“The Federal Election Commission has dismissed Republican accusations that Twitter violated election laws in October by blocking people from posting links to an unsubstantiated New York Post article about Joseph R. Biden Jr.’s son Hunter Biden, in a decision that is likely to set a precedent for future cases involving social media sites and federal campaigns,” Times reporter Shane Goldmacher stated in its original version of his report Monday.
One of the residual effects of last year’s chaotic election is the palpable fear of former President Trump that still haunts the Democrats. Their congressional antics, from the absurd post-election impeachment to the parodic House investigation into the Jan. 6 “insurrection,” confirm that they are still very much afraid of the man they ostensibly defeated last November. This has nothing to do with any threat that Trump or his supporters pose to the republic, as media alarmists insist. The actual source of Democratic trepidation can be found in their lackluster performance in the 2020 presidential and congressional elections combined with Trump’s clear intention to become very much involved in boosting Republicans in next year’s midterms.
First, a reality check concerning the 2020 election: Biden didn’t win a popular vote landslide as the Democrats still claim. According to Federal Election Commission (FEC) totals, he won 81,268,924 of 158,383,403 ballots cast. In other words, 77,114,479 people voted for Trump or one of the third-party candidates. That nearly 49 percent of the voters cast ballots against Biden, despite the unprecedented support he received from the media and Big Tech cannot fail to worry rational Democrats. Nor can they help being unnerved by a poll conducted by the Democratic Congressional Campaign Committee (DCCC) that strongly suggests their anemic 2020 congressional showing portends worse results in 2022.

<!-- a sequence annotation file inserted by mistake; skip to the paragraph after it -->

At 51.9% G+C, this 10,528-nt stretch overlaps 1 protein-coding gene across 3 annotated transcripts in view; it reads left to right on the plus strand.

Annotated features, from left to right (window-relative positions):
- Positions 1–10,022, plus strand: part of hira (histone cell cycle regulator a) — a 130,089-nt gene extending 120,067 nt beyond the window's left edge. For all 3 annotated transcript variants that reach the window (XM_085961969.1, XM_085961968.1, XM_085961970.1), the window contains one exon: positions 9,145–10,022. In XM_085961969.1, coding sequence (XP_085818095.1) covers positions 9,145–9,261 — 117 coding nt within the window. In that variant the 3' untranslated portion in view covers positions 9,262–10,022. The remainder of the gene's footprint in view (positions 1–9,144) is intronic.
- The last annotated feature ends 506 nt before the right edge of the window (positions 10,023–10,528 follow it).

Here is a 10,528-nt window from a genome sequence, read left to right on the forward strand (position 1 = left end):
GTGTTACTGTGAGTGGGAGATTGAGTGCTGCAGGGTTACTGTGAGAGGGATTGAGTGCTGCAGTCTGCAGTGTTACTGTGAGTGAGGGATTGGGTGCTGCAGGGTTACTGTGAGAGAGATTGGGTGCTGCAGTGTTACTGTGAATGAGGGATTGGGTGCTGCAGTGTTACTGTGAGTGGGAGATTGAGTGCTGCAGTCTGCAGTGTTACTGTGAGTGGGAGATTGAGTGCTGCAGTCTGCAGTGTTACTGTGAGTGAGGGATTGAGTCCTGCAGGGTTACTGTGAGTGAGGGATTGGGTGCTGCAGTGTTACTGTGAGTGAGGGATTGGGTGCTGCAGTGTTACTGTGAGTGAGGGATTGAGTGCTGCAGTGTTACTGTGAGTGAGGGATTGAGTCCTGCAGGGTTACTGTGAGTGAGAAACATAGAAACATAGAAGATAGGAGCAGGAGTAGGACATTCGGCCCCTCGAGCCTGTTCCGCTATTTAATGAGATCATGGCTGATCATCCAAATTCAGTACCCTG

Congressman and former presidential candidate Eric Swalwell (D-Calif.) has been discovered as having spent tens of thousands of dollars from campaign funds on luxury goods and services in the second quarter of the year, Breitbart reports.
According to the Federal Election Commission (FEC) report, reviewed by Fox News, the Swalwell re-election campaign spent over $30,000 on luxuries such as limousines, high-class restaurants, hotels, and alcohol delivery services. The Democrat’s campaign funds paid for at least 26 different rides in limousines, amounting to well over $10,000.
Republican candidate Bob Good beat Democratic opponent Cameron Webb by a margin of 5.5 percentage points on election night, securing Virginia’s 5th Congressional District seat and ushering in conservative representation for another two years.
Good received 52.6 percent (209,711) of the votes compared to Webb’s 47.1 percent (187,954), according to data from the Virginia Public Access Project.
Election week is finally here and the candidates vying for Virginia’s highly competitive 5th Congressional District are preparing for a busy yet momentous Tuesday.
On the eve of Election Day, both Bob Good (R) and Cameron Webb (D) are feeling confident in their odds of winning the race for a seat left vacant after freshman Representative Denver Riggleman (R-VA-05) lost in a Republican primary this summer.
Two first time candidates Bob Good (R) and Cameron Webb (D) are hoping to fill the empty House of Representatives seat of Virginia’s 5th Congressional District, in what projects to be an extremely close and competitive race.
Good, who served on the Campbell County Board of Supervisors from 2015 to 2019, became the Republican nominee after beating freshman U.S. Representative Denver Riggleman (R-VA-05) in a GOP convention this past June, collecting almost 60 percent of votes.